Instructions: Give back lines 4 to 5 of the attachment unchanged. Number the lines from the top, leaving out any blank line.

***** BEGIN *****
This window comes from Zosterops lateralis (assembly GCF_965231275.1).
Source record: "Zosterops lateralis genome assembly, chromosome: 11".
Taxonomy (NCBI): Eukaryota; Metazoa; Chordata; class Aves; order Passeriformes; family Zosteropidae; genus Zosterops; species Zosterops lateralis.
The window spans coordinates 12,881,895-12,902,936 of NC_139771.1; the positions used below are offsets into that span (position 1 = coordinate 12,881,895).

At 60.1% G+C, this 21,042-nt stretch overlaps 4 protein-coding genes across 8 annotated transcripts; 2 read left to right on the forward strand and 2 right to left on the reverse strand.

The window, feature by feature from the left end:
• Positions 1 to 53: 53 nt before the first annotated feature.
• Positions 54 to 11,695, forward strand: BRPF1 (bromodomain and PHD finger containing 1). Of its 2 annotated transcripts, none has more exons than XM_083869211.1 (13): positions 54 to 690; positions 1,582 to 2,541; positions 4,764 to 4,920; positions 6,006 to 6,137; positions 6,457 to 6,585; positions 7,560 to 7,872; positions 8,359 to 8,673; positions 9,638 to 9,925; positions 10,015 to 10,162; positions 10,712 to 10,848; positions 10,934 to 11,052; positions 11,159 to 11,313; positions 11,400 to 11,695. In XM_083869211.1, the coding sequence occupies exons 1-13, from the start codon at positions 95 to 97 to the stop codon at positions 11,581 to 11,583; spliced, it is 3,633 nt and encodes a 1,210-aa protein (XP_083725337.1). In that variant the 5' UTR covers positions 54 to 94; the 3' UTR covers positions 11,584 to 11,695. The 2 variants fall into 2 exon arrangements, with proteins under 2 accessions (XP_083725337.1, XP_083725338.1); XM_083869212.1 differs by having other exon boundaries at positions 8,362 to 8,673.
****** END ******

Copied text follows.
The window spans coordinates 12,881,895-12,902,936 of NC_139771.1; the positions used below are offsets into that span (position 1 = coordinate 12,881,895).

At 60.1% G+C, this 21,042-nt stretch overlaps 4 protein-coding genes across 8 annotated transcripts; 2 read left to right on the forward strand and 2 right to left on the reverse strand.